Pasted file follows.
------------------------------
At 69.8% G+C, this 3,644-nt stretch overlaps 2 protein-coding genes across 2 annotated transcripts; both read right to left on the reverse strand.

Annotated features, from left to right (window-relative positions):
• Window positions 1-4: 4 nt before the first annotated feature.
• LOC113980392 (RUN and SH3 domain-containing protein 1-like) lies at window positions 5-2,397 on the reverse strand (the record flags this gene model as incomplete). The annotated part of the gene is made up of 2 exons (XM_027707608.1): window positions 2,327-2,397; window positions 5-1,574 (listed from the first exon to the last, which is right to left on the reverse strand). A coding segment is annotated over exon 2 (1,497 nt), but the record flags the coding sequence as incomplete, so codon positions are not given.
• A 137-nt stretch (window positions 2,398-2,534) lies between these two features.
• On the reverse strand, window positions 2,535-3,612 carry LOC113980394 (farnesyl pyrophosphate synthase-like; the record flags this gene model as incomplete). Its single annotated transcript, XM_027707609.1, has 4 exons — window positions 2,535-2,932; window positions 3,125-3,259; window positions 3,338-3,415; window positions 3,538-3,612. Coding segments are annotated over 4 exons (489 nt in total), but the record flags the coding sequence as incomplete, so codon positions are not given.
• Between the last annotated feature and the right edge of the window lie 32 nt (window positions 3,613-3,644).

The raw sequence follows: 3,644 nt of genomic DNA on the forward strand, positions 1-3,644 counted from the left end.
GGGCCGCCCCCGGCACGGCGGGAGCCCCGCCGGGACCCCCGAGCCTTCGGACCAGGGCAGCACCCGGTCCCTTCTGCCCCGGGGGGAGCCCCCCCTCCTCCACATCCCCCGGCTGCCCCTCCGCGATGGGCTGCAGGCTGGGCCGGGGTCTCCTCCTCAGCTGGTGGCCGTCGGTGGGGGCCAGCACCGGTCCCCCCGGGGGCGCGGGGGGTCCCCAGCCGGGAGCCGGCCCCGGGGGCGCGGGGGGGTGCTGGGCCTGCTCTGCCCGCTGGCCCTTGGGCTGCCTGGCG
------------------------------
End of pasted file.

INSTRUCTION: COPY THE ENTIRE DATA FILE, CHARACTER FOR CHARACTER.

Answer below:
At 69.8% G+C, this 3,644-nt stretch overlaps 2 protein-coding genes across 2 annotated transcripts; both read right to left on the reverse strand.

Annotated features, from left to right (window-relative positions):
• Window positions 1-4: 4 nt before the first annotated feature.
• LOC113980392 (RUN and SH3 domain-containing protein 1-like) lies at window positions 5-2,397 on the reverse strand (the record flags this gene model as incomplete). The annotated part of the gene is made up of 2 exons (XM_027707608.1): window positions 2,327-2,397; window positions 5-1,574 (listed from the first exon to the last, which is right to left on the reverse strand). A coding segment is annotated over exon 2 (1,497 nt), but the record flags the coding sequence as incomplete, so codon positions are not given.
• A 137-nt stretch (window positions 2,398-2,534) lies between these two features.
• On the reverse strand, window positions 2,535-3,612 carry LOC113980394 (farnesyl pyrophosphate synthase-like; the record flags this gene model as incomplete). Its single annotated transcript, XM_027707609.1, has 4 exons — window positions 2,535-2,932; window positions 3,125-3,259; window positions 3,338-3,415; window positions 3,538-3,612. Coding segments are annotated over 4 exons (489 nt in total), but the record flags the coding sequence as incomplete, so codon positions are not given.
• Between the last annotated feature and the right edge of the window lie 32 nt (window positions 3,613-3,644).

The raw sequence follows: 3,644 nt of genomic DNA on the forward strand, positions 1-3,644 counted from the left end.
GGGCCGCCCCCGGCACGGCGGGAGCCCCGCCGGGACCCCCGAGCCTTCGGACCAGGGCAGCACCCGGTCCCTTCTGCCCCGGGGGGAGCCCCCCCTCCTCCACATCCCCCGGCTGCCCCTCCGCGATGGGCTGCAGGCTGGGCCGGGGTCTCCTCCTCAGCTGGTGGCCGTCGGTGGGGGCCAGCACCGGTCCCCCCGGGGGCGCGGGGGGTCCCCAGCCGGGAGCCGGCCCCGGGGGCGCGGGGGGGTGCTGGGCCTGCTCTGCCCGCTGGCCCTTGGGCTGCCTGGCG